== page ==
Note 2: An encounter with the Blister bush (Diplolophium buchananii) by Gavin Stephens

This is an email sent to me by Gavin Stephens on 4 April, 2005 and describes the effects of an encounter with the Blister bush on his brother and himself during a run in the Chimanimani mountains.


Image 1

Photo: Picture of the Stephens brothers' legs showing effect of the Blister bush

Image 2

Photo: Aftermath

Dear Mark

Thank-you for coming back to me (via Jonathan) with the information on the Chimanimani Blister Bush (Diplolophium buchananii). I have endeavoured to access your web-page (taking note of the changes you referred to) but have been unsuccessful this far. I see from your note that you wanted some information on the effects, so, from personal experience, here goes!

Day 1
Contact made with broken pieces of the plant (around my ankles in this case). If you brush past, then there is no problem. In our case one of two things occurred - A - Hikers in front of us unknowingly broke the plant, which we missed in the grass, or B - The plant got caught between the tongue of our boot and our ankle, and as we stepped forward we then stripped the leaves, or broke the stem, and so covered our ankles in the plant juice. Either way both Dessy and I were badly affected around the ankles, whilst a race colleague got it on his wrist and legs.
Day 2
No reaction. However the exposure to the UV light during the day would have set the chemical reaction in progress. If you covered the affected parts (i.e. protected them from UV light), then you would escape - but you do not know that you have been affected at this stage. I had cleaned my legs (whilst swimming) in a stream the day before - but it seems to no avail!
Day 3
Swelling of the parts that were affected (in my case my ankles, in others the wrist etc)
Day 4
Large and painful blisters, and clear red welts where ever the plant had touched me. Attempted to remain out of light. I recommend cleaning the injured sites, keeping dry, and treating with mercurochrome. We applied bandages to prevent the blister liquid from spreading - not totally successful as we were still competing in the Iron will race that day! In an ideal situation, keep the injured parts clean, dry and elevated. It is extremely painful, and will remain so for the next few days.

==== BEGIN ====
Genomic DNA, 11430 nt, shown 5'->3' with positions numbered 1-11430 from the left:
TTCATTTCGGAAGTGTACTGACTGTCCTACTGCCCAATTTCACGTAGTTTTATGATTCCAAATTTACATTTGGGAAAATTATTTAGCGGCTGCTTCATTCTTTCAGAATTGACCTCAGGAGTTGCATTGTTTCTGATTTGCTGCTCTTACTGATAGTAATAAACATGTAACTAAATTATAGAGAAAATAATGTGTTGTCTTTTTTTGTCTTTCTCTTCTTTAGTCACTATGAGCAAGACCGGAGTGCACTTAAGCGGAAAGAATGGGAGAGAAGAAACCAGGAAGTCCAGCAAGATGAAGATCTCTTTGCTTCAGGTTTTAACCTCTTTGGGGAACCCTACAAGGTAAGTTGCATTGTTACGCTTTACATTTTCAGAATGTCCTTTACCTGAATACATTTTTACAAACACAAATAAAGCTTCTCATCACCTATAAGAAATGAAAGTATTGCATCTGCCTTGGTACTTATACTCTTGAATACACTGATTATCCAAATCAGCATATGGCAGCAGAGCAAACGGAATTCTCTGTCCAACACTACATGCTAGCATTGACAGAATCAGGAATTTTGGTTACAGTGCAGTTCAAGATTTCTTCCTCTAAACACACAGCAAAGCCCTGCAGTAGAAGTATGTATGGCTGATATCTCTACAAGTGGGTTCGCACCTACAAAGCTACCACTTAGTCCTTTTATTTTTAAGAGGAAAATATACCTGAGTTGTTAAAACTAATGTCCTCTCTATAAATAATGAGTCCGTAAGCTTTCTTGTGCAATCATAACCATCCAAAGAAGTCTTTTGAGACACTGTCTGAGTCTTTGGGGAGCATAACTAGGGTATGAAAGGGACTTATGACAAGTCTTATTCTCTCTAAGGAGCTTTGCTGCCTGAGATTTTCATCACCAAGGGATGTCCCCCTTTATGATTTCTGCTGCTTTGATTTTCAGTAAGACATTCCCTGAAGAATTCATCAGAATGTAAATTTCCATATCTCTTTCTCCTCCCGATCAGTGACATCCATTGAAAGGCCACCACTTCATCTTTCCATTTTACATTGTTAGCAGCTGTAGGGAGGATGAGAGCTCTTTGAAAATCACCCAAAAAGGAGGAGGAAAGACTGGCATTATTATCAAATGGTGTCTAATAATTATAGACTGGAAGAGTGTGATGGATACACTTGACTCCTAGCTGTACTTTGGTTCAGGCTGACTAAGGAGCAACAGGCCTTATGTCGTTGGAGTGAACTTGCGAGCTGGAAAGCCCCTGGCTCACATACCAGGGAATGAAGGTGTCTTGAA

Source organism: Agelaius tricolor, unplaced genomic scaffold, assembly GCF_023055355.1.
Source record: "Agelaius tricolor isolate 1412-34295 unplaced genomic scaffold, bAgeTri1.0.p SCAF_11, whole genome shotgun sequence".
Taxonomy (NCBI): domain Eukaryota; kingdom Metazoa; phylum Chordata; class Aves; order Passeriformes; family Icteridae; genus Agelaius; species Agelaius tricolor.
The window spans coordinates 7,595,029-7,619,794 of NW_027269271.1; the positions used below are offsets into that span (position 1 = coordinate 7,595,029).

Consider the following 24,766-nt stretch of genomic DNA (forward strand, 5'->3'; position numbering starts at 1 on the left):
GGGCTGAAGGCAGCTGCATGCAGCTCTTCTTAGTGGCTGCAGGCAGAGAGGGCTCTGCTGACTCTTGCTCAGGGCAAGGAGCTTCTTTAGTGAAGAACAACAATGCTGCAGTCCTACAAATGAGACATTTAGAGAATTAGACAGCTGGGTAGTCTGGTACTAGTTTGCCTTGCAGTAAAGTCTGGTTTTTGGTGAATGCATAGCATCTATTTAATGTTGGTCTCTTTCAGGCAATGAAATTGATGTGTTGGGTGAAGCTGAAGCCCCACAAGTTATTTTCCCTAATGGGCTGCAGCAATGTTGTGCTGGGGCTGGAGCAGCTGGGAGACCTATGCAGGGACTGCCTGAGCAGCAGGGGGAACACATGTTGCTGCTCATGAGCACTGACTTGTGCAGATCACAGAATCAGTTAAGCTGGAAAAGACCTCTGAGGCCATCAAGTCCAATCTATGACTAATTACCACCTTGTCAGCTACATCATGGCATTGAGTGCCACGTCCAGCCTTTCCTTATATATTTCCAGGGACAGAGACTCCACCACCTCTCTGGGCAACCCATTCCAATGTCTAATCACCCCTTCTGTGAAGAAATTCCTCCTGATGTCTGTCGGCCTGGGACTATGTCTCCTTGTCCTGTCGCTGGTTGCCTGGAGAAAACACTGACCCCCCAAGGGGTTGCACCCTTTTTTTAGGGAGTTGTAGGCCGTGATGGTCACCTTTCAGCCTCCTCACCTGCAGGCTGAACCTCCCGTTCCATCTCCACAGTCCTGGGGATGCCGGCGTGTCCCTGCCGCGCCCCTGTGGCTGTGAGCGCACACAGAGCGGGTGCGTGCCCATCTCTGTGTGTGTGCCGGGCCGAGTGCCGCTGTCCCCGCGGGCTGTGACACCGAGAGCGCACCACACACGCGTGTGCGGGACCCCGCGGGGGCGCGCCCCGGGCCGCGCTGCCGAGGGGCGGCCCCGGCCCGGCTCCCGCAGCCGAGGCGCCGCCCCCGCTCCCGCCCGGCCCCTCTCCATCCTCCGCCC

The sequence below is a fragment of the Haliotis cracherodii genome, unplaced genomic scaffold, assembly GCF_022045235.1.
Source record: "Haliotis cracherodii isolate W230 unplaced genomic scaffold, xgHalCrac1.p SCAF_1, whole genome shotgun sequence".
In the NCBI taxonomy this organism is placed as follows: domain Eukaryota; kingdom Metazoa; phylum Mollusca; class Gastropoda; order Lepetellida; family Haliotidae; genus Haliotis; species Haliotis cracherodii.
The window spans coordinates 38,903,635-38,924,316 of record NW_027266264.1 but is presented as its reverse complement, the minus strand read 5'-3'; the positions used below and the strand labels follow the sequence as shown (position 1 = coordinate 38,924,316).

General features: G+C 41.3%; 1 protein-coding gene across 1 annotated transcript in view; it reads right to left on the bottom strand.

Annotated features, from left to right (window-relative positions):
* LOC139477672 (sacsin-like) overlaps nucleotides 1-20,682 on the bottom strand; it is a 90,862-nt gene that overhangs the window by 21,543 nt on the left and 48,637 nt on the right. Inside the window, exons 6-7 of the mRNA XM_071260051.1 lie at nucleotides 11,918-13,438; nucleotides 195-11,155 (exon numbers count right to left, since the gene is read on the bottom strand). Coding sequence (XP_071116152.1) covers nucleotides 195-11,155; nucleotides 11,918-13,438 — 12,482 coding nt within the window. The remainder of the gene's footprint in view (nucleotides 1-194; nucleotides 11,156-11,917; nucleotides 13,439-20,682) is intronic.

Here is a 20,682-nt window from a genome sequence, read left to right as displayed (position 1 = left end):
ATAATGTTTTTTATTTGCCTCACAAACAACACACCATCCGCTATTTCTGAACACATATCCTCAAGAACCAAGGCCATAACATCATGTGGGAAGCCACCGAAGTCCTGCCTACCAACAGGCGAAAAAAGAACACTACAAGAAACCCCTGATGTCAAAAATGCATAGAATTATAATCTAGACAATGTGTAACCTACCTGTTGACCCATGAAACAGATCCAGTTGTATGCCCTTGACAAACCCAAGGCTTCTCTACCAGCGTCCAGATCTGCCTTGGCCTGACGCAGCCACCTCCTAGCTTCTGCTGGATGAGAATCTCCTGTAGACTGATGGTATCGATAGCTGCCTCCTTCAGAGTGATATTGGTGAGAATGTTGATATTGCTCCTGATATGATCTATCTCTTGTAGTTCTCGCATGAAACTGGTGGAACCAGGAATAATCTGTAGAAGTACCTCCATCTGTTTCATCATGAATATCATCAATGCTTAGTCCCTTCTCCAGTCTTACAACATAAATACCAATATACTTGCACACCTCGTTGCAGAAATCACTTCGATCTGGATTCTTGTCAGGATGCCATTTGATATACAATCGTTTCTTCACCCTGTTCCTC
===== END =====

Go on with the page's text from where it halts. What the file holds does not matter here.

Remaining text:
Day 5
Some blisters had burst, leaving a raw sore that continuously oozed. If this ooze made contact with undamaged skin, it started to burn. We spent the day trying to prevent this from happening, and treating the sores as described above.
Day 6
Large scabs formed over some of the sores.
Day 7
Dessy (and other affected competitors) visited a doctor and received anti-biotics for the possible infection, and a burn cream. However, the doctor had not seen this kind of wound before. We understand that presently there is no known treatment (I wonder if this is the case in SA?) and that it does not seem to affect the skin of indigenous persons, only us pale faces!
Day 10
The blisters started to dry out. I removed the external skin, cleaned, dried and treated with Mercurochrome the raw skin below. Dessy's sores remain wet and raw.
Day 12
Dessy's sores start to dry out.

The injuries were exacerbated due to the fact that they occurred on a part of the leg that receives poor circulation.

Prevention

  1. Wear longs (full protection, but hot and uncomfortable)
  2. Wear gaiters (not full leg protection)
  3. Wear socks (collect grass seeds)
  4. Keep a look out and try to avoid!
  5. Do not damage the plant as it affects those who follow!

 


Copyright: Mark Hyde, Bart Wursten, Petra Ballings and Meg Coates Palgrave, 2002-17

Hyde, M.A., Wursten, B.T., Ballings, P. & Coates Palgrave, M. (2017). Flora of Zimbabwe: Note 2: An encounter with the Blister bush (Diplolophium buchananii).
http://www.zimbabweflora.co.zw/speciesdata/note-display.php?note_id=2, retrieved 27 June 2017

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